Lesson 1 by Jenna MacPhail


North America 1713

North America After 1713. Wikimedia Commons. https://commons.wikimedia.org/wiki/File:North_America_1713.png



LESSON TITLE: What did British North America look like in 1713?


TIME: approximately 90 minutes



A3. Understanding Historical Context: Describe various significant events, developments, and people in Canada between 1713-1800, and explain their impact (FOCUS ON: Historical Significance; Cause & Consequence)

A3.1 Identify factors leading to some key events that occurred in and/or affected Canada between 1713 and 1800 and describe the historical significance of some of these events for different individuals, groups, and/or communities

A3.2 Identify key political and legal changes that occurred in and/or affected Canada during this period, and explain the impact of some of these changes on various individuals, groups, and/or communities

A3.3 Identify key social and economic changes that occurred in and/or affected Canada during this period, and explain the impact of some of these changes on various individuals, groups, and/or communities

A3.4 Describe some significant aspects of daily life among different groups living in Canada during this period

A3.5 Describe significant interactions between various individuals, groups, and institutions in Canada during this period

A3.6 Identify some significant individuals and groups in Canada during this period and explain their contribution to Canadian heritage and/or identity


SUCCESS CRITERIA STUDENTS WILL (with reference to Indigenous people):

  • Identify the different groups that live in North America prior to 1713 (British, French, Acadian, Indigenous, Canadian)
  • Identify where each group lived in North America at this time using the resources provided
  • Understand that within a group of people there are different values and experiences that contribute to the make up and location of each group
  • Understand that groups of people often have similar needs, but these can also differ depending on group culture and values. This will become apparent through the map activity as students start to learn where groups settled and why they may have settled there
  • Needs of different groups can affect relations with others. This could lead to conflict, or alliances



  • Students will create a chart of important considerations for each “group”
  • Formative assessment of student comprehension of multiple historical perspectives
  • Students will work towards effective team work skills, and becoming a valued group member, through contribution, collaboration, and respect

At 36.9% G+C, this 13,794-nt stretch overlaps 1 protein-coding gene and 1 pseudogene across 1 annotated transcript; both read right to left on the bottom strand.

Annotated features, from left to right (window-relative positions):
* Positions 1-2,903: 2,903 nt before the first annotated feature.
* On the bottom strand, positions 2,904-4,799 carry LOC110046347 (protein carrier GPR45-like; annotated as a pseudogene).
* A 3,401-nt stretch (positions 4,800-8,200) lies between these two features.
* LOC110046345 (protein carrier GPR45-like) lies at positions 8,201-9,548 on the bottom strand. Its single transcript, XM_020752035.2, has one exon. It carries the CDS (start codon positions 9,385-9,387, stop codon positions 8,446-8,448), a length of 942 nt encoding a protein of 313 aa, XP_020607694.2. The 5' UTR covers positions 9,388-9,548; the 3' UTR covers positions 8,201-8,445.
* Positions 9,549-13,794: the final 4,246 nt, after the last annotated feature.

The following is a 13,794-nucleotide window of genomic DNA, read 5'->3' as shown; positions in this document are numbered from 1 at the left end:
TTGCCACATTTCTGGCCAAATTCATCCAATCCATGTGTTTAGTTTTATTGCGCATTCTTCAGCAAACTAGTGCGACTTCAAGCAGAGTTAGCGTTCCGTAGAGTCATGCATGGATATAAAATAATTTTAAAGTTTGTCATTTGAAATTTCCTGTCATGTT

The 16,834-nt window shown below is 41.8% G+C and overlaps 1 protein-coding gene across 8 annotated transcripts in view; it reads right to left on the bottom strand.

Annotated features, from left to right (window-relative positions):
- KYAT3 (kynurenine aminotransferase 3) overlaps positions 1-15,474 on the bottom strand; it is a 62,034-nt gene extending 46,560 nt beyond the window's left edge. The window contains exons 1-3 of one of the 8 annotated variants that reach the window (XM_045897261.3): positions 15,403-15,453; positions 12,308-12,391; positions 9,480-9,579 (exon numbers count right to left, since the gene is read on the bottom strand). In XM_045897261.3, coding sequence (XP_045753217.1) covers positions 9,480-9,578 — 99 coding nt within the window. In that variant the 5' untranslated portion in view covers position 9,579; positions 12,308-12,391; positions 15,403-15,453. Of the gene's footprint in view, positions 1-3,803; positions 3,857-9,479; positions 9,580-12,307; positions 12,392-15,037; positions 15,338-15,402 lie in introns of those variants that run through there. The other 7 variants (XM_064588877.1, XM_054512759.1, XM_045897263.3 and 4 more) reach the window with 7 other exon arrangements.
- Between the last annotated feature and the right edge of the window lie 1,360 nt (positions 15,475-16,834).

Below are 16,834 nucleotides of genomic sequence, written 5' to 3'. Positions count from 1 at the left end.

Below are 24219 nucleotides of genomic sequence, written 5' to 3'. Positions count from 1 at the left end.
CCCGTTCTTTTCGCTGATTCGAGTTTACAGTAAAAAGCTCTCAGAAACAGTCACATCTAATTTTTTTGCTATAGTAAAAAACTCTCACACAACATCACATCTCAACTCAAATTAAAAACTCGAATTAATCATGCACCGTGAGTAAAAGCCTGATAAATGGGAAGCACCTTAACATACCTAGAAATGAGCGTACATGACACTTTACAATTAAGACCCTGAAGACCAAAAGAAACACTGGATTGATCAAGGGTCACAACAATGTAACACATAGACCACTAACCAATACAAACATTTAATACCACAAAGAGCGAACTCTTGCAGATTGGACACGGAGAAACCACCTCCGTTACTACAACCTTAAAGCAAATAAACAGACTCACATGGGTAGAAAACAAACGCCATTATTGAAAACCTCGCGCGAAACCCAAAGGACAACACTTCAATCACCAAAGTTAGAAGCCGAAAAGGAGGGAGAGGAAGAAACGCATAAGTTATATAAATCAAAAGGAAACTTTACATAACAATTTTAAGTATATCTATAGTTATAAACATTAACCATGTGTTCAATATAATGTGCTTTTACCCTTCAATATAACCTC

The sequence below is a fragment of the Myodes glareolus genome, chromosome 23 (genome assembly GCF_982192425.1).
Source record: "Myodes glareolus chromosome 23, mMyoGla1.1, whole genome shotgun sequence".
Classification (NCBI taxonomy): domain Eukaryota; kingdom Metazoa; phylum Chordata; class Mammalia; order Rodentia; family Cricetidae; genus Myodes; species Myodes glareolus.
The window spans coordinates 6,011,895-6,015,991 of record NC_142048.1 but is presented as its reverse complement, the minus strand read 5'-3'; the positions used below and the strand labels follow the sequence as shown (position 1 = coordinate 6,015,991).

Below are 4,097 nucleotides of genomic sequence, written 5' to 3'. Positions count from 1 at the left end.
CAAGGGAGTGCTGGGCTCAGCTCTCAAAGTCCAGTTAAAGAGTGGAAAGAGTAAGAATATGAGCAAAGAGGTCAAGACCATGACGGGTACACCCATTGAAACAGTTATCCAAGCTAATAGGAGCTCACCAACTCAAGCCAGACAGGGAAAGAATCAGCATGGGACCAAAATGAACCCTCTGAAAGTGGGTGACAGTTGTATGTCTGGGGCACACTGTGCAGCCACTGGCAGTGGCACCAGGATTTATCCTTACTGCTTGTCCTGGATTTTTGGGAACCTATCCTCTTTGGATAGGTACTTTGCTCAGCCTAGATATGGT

1. Class will begin with teacher asking students who they think lived in Canada at the beginning of the 18th Century. This can be used to gather prior knowledge from the students (Assessment for learning). If required, a teacher could create a K-W-L chart to assess where the students are at with their knowledge of this topic.
  2. Teacher will then confirm the main groups that were present at the beginning of the 18th century (we are specifically focusing on 1713 for this particular lesson).
  3. Students will be split into jigsaw groups of 3-4, and each group will be assigned a “group” (French, English, Acadian, Indigenous).
  4. Each group will be responsible with researching where these groups were living during the time period, using maps, websites, and primary and secondary sources (as provided by the teacher, or through their own internet and library research). They will then create a basic map using the template provided of their locations.
  5. After these jigsaw groups have completed their assignments, new groups will be formed, with one member from each original group. These teams will create comprehensive maps of British North America, portraying where each group was located, and what the map looked like in 1713.



  • Students will need to have a basic understanding of how to read and understand a map, as well as basic knowledge about how to create their own map (this will be determined in as assessment for learning).
  • Students will need to know and understand the following terms:
    • New France
    • Canadian
    • Indigenous People
    • Great Britain
    • Acadian
    • French
    • Secondary sources
    • Primary sources



  • Teacher will hand out materials that will assist with scaffolding research
  • Visual learners will be supported through handouts, maps, and teacher Powerpoint presentation or anchor charts
  • Kinesthetic learners are supported through the jigsaw grouping, as well as the popcorn question period at the end
  • Auditory learners are supported through the teacher scaffolding each activity with questions out loud, as well as circulating the classroom
  • Inquiry questions will be provided in order to assist every student with scaffolding their responses to group discussion














  1. Introduce students to North America at the dawn of the 18th century
  2. Assign each student their population group for the class
  3. Jigsaw activity to learn about each group for the unit
  4. Draw the initial map of North America in 1713
  5. Consolidate with wrap-up questions



Popcorn style question (assessment as learning) – which groups were in a strong position in 1713? Why, or why not?